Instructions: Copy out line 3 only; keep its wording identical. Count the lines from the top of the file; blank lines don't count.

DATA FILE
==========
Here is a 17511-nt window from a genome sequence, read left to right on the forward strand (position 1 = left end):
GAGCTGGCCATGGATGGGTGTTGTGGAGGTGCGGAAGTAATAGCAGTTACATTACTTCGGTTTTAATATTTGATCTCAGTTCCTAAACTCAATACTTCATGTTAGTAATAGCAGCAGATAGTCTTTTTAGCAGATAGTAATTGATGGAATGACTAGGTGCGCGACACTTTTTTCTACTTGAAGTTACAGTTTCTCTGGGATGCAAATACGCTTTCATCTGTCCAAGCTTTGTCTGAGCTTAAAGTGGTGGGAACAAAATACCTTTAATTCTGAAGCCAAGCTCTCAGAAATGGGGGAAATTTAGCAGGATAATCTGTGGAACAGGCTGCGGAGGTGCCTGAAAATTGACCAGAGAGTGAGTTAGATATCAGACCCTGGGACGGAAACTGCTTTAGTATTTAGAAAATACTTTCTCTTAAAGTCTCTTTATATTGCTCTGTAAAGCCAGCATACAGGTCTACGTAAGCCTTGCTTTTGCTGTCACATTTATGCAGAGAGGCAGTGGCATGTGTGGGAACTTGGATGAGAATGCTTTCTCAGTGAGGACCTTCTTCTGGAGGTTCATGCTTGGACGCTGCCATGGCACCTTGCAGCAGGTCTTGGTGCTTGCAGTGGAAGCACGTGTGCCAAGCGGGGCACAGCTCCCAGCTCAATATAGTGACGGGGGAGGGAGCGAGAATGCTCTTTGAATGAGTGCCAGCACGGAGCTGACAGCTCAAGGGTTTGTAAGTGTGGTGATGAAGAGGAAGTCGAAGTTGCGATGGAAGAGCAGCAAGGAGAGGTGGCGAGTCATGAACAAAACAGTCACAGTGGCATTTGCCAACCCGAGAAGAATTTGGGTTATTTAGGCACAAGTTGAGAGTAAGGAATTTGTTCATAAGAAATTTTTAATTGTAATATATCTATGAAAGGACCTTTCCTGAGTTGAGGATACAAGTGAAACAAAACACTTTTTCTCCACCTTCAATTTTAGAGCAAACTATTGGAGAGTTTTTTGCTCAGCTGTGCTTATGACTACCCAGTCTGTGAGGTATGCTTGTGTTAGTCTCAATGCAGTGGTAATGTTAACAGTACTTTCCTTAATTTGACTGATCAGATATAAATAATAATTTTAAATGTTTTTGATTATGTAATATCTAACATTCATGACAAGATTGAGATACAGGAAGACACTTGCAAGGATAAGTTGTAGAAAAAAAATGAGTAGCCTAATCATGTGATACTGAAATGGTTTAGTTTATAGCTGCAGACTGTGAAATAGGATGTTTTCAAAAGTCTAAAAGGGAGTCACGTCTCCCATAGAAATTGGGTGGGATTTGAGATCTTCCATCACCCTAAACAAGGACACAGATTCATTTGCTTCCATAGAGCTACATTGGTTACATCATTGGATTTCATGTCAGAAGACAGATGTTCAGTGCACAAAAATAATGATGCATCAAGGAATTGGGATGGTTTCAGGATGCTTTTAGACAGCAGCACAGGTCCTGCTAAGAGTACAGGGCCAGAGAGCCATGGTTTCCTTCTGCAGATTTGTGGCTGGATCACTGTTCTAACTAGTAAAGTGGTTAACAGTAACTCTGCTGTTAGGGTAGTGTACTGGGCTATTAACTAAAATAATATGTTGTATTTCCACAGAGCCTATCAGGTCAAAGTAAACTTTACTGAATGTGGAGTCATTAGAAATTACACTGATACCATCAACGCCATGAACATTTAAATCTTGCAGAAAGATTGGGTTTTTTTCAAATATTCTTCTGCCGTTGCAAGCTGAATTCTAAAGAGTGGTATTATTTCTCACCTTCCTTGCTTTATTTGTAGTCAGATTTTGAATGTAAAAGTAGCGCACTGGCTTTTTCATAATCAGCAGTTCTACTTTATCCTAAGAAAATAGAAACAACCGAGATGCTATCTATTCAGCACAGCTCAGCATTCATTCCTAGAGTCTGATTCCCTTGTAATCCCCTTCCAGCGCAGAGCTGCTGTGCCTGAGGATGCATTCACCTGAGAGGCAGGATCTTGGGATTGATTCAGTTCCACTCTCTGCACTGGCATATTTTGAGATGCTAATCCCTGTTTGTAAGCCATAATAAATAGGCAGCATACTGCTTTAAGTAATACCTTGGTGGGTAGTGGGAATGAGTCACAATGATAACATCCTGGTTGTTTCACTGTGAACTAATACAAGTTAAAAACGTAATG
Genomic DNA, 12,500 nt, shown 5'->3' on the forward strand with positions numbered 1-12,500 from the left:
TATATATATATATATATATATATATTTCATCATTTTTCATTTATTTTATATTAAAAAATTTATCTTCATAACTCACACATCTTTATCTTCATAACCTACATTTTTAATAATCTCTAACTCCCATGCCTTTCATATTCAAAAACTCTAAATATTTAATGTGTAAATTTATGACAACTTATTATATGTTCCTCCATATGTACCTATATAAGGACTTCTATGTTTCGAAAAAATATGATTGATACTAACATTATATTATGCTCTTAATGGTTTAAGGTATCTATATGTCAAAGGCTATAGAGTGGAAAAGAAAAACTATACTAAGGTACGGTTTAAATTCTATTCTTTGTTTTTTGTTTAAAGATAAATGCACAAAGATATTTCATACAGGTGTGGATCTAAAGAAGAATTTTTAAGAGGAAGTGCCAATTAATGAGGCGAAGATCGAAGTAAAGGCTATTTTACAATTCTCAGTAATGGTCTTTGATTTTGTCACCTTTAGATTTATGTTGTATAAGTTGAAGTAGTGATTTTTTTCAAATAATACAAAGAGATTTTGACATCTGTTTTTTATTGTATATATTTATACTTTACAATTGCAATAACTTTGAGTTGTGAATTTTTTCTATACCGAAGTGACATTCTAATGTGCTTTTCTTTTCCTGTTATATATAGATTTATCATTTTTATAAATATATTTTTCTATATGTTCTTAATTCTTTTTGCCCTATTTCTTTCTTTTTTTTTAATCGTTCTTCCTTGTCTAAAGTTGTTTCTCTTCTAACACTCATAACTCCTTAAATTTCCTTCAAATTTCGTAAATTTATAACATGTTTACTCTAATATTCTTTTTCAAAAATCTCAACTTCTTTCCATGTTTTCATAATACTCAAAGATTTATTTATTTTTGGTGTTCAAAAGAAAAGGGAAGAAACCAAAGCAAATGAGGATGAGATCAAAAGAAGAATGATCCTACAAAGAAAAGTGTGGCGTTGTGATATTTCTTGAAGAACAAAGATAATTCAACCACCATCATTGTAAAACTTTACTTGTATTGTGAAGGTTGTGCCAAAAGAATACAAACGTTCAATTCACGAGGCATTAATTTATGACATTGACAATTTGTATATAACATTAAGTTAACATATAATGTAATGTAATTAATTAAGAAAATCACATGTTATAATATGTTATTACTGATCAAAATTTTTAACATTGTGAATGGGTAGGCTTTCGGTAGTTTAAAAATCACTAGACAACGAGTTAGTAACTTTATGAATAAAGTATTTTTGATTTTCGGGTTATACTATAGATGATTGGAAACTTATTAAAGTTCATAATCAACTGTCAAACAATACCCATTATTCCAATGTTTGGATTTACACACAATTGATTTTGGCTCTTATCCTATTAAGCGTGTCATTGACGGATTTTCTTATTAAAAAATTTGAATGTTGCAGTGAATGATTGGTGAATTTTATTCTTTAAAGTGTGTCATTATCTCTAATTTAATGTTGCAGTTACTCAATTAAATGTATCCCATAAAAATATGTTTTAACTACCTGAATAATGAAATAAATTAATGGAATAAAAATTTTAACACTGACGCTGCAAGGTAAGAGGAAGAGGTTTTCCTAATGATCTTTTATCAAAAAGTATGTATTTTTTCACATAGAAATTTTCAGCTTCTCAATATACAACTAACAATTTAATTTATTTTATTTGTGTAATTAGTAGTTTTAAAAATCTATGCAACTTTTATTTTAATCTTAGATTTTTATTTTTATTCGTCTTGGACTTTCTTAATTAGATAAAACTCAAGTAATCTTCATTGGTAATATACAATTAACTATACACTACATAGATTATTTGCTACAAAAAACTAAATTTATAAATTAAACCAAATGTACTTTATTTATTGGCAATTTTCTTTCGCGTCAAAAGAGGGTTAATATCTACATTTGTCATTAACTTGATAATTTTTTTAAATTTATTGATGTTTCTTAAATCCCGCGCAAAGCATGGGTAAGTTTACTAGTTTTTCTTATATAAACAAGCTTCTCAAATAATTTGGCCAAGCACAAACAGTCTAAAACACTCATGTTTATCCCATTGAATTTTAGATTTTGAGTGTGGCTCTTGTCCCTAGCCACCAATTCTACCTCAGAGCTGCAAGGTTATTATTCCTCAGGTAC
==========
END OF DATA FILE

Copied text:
Genomic DNA, 12,500 nt, shown 5'->3' on the forward strand with positions numbered 1-12,500 from the left: